Society

In France, Where Abortion Is Safe, Legal And Taboo

Four decades after abortion became legal in France, too often women face moral judgment and physical pain, not to mention unsympathetic health care professionals.

In France, Where Abortion Is Safe, Legal And Taboo
Cécile Deffontaines

PARIS — Alice was 20 years old when she had an abortion. It was in 2008, in an ordinary town in southern France.

"I was crouching down on the ground, contorting myself with pain, my forehead against a chair," she recalls. "I was in so much pain that sweat was dripping from my hair. I stayed four to five hours like that, all alone in a waiting room. Not once did the nurse who gave me the abortion pill offer me a painkiller. I was treated like a dog. As if I were the worst person in the world, committing an abominable act."

Forty years after abortion was legalized in France via the "Veil Law," it's still uncommon for women to undergo the procedure without being judged, without suffering, without going through a nightmare. About 220,000 women resort to abortion every year in France. More than one in three women have an abortion sometime during their lives, a proportion that should make the procedure relatively common.

"It is still not considered a fully legitimate right," says Véronique Séhier, co-president of Planning Familial, an association fighting for abortion rights in France.

At most, women are afforded the right begrudgingly.

"We only have to listen to women," Simone Veil famously said at the French National Assembly in 1974. And if we do, we will hear about the sense of humiliation and shame, the feeling that they must "pay" for this hitch in their contraceptive process. Two-thirds of women who undergo abortion use contraceptives.

"I'm a child of 1968," explains Camille, a 39-year-old professor who had an abortion in 2000 at the age of 25. "I thought abortion became something normal. I was 15 days away from the maximum period 12 weeks or 14 weeks of amenorrhea when I realized it. It was a real struggle to get the appointments. They offered them for a month later, even though I explained my situation."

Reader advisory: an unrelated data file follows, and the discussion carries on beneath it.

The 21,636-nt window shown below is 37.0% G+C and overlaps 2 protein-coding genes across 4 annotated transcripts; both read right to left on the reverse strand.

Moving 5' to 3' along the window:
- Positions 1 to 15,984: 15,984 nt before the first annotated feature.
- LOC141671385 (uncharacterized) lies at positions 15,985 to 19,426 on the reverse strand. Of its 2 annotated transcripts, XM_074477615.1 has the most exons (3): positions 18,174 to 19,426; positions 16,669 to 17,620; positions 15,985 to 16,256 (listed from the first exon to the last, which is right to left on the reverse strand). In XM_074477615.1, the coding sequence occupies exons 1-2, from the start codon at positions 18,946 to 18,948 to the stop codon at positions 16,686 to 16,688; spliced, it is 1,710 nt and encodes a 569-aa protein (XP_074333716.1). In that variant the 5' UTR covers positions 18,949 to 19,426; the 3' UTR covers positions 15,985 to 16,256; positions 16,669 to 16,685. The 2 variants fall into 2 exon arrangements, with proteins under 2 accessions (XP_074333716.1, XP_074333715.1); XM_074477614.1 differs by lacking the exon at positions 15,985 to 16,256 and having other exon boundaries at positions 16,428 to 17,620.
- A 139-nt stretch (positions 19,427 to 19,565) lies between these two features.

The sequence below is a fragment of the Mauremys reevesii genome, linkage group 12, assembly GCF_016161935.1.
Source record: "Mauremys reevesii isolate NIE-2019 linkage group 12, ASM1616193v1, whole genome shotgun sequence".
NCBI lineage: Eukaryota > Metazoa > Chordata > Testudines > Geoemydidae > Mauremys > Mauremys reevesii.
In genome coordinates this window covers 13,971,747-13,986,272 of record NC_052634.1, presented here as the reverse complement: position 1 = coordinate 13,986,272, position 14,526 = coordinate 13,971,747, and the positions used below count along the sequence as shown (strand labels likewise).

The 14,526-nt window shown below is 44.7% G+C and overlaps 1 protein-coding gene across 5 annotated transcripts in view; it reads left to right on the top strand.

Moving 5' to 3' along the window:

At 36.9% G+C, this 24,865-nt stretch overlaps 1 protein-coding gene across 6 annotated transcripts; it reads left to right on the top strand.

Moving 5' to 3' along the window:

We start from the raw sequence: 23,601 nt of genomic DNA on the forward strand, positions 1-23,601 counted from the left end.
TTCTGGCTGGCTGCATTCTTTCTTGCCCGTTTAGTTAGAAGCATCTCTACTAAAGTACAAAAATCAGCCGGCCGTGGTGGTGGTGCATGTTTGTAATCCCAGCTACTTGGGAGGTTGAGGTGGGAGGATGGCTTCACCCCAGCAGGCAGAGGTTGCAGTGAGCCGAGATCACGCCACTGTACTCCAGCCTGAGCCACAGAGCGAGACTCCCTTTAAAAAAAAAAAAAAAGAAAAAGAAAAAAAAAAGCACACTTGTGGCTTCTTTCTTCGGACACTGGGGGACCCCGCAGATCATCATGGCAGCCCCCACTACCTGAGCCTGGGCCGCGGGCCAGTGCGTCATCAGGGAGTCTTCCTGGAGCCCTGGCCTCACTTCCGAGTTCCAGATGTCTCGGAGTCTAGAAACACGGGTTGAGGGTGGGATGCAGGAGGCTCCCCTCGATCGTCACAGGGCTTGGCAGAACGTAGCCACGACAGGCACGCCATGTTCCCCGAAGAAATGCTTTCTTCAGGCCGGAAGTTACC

Just to receive an ultrasound so that the pregnancy could be dated, she had to call a dozen different clinics, she says. "And it went terribly. When the sonographer understood I came for an abortion, his expression changed. He turned the sound of the monitor, which was resonating in the room, to full volume. He said, "See, he's fine. His heart is beating perfectly." I was deeply shocked by his nastiness. What did he know about my situation? I left completely stunned."

Too much waiting, not enough empathy

Over the past 10 years, 130 abortion clinics have shut down in France. And reorganization of public hospitals has limited the procedure to certain clinics, congesting services and extending waiting periods.

"There are strong inequalities across the country," Séhier explains. "Some establishments are on a just-in-time basis. Others are open for abortions only twice per week."

Around Paris, women have it relatively well, but near Nantes, in western France, it's another story.

"When you have to wait up to five weeks for an abortion, you can't live your decision serenely," says Françoise Laurant of the High Council for Equality Between Men and Women.

That's what happened to Nathalie, a 38-year-old farmer, in early 2013. She started the process after a month of pregnancy and could only abort up to two and a half months. "They left me pregnant, event though I was very, very depressed and ill," she says.

Nathalie wasn't even able to choose the abortion method, as the law allows. She wanted general anesthesia, but instead she was given only local anesthesia.

"I was lying in the lithotomy position," she recalls. "The surgeon arrived, angry. No "hello." I didn't feel the anesthesia injection or the warmth of the product. And suddenly, the horrible pain. I felt it scraping my uterus. I was crying. The surgeon had to have noticed it. She seemed annoyed during the whole procedure, sighing, complaining because my "cervix was too tight," as if I could do anything about it! I don't think the anesthesia worked correctly. It lasted 45 minutes, twice the normal amount of time. She left without a "goodbye," not a sign of empathy. I never saw her face. She only talked to my back. As if I weren't a person."